Trump lawyers rip impeachment case as ‘political theater'


Former President Donald Trump’s attorneys said the Jan. 6 insurrection at the Capitol was perpetrated by people “of their own accord and for their own reasons,” and not because of Trump’s call to march on Congress and “fight like hell.”

In a 78-page legal brief ahead of the Senate’s impeachment trial, Trump’s attorneys argued the House’s effort is constitutionally deficient and cannot result in his conviction on a charge of inciting the Jan. 6 insurrection at the Capitol. They say Democrats declared Trump’s free speech impeachable and link it to what they say is a years-long drive to punish him.

Trump’s lawyers also argued that the Senate cannot convict a former president, and that the House’s impeachment charge is flawed because it groups multiple alleged offenses into a single article.

“[I]ndulging House Democrats hunger for this political theater is a danger to our Republic [sic] democracy and the rights that we hold dear,” Trump’s attorneys Bruce Castor, David Schoen and Michael van der Veen concluded.

The brief contains sharply partisan rhetoric, unusual for a legal document. Trump’s lawyers write that House Democrats are suffering from “Trump Derangement Syndrome” and are seeking to “silence a political opponent and a minority party.”

It comes as the Senate is slated to begin the trial on Tuesday — the first such proceeding for a former president, and the second for Trump personally. The House impeached Trump last month for his role in inciting the Jan. 6 riots, which took place while Congress was certifying President Joe Biden’s Electoral College victory.

The filing described some of Trump’s conduct — like pressuring Georgia Secretary of State Brad Raffensperger to “find” additional votes to overturn Biden’s win — as purely political. And it cites discredited, partisan sources like The Gateway Pundit by pushing dubious claims that elements of the Jan. 6 insurrection were actually anti-Trump forces, assertions that federal law enforcement and intelligence officials have consistently debunked.

The brief also rejects Democrats’ contention that Trump sat on his hands during the riots while the violence festered. Rather, they described him as “horrified” by what he witnessed and said there was a “flurry of activity” inside the White House that was impeded by “complex procedural elements.”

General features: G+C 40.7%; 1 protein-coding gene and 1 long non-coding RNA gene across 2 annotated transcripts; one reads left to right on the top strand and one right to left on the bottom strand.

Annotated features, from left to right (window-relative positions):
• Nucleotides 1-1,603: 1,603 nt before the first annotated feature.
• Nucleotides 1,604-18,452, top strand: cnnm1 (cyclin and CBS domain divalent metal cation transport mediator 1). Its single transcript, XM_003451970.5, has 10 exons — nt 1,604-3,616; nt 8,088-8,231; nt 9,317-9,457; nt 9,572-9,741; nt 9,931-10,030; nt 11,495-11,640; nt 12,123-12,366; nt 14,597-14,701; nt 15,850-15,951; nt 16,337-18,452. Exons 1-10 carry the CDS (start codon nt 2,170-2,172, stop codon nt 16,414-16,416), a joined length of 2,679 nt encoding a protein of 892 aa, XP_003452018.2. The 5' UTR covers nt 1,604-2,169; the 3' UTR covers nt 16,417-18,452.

However, the brief does not contend with evidence that Trump was calling senators to continue his attack on the election results during the riots, or his tweet criticizing then-Vice President Mike Pence for upholding the election results even after he had fled the Senate chamber during the riots.

Democrats appear poised to conduct a trial without calling witnesses, which could impede their ability to rebut some of the factual claims made by Trump’s team about what happened behind the scenes during the riots.

Still, Senate leaders have reached a tentative agreement allowing the House managers to seek a debate and votes on witness testimony. Several Senate Democrats have indicated they have no interest in dragging out the trial, and have noted that they themselves were witnesses to the insurrection on Jan. 6.

Under the tentative agreement, the Senate will hold a debate Tuesday on the constitutionality of the trial — a central theme of Trump’s defense — and will begin opening arguments on Wednesday. Each side will have 16 hours to present its case.

Democrats intend to lean heavily on the evidence collected in FBI affidavits charging hundreds of Capitol insurrectionists, many of whom cited Trump’s comments as tacit permission to storm the Capitol. Though Trump’s team notes that some elements of the insurrection were planned ahead of Trump’s Jan. 6 speech, urging a crowd of thousands to march on the Capitol, Democrats have contended Trump’s pattern of conduct for months — baseless claims that the election was stolen from him — created the conditions that led to the riots.

One of the latest filings, by Proud Boys organizer Ethan Nordean on Monday morning, cited Trump’s commentary as a driving force behind the Capitol breach.

“Egged on by Donald Trump, other politicians, his legal advocates, and news media these people believed the election had been stolen,” Nordean’s defense attorneys argued.

The bulk of Trump’s trial brief is largely a technical argument against the constitutionality of punishing a former president. Trump’s team suggests that the impeachment power can only be applied to sitting officeholders. The House, buttressed by legal scholars across the political spectrum and scattered precedents, have noted that the Constitution’s power to “disqualify” Trump from holding office again has been used sporadically against former officeholders.

Democrats have noted that the disqualification power would have little value if targets could simply resign moments before it is deployed in order to avoid consequences.

Last month, 45 out of 50 Republican senators voted for a motion declaring the impeachment trial unconstitutional because Trump no longer holds federal office. The vote was seen as a harbinger for the eventual vote on whether to convict Trump. Conviction would require the support of at least 17 GOP senators to meet the two-thirds threshold.

The Trump brief makes clear that even in the unlikely event of a conviction, he would attempt to overturn the verdict — itself an unprecedented effort. Trump’s lawyers say the conviction would be “unauthorized” and “non-binding” — and that if Trump runs for president again, it “would be challenged in a court of law.”

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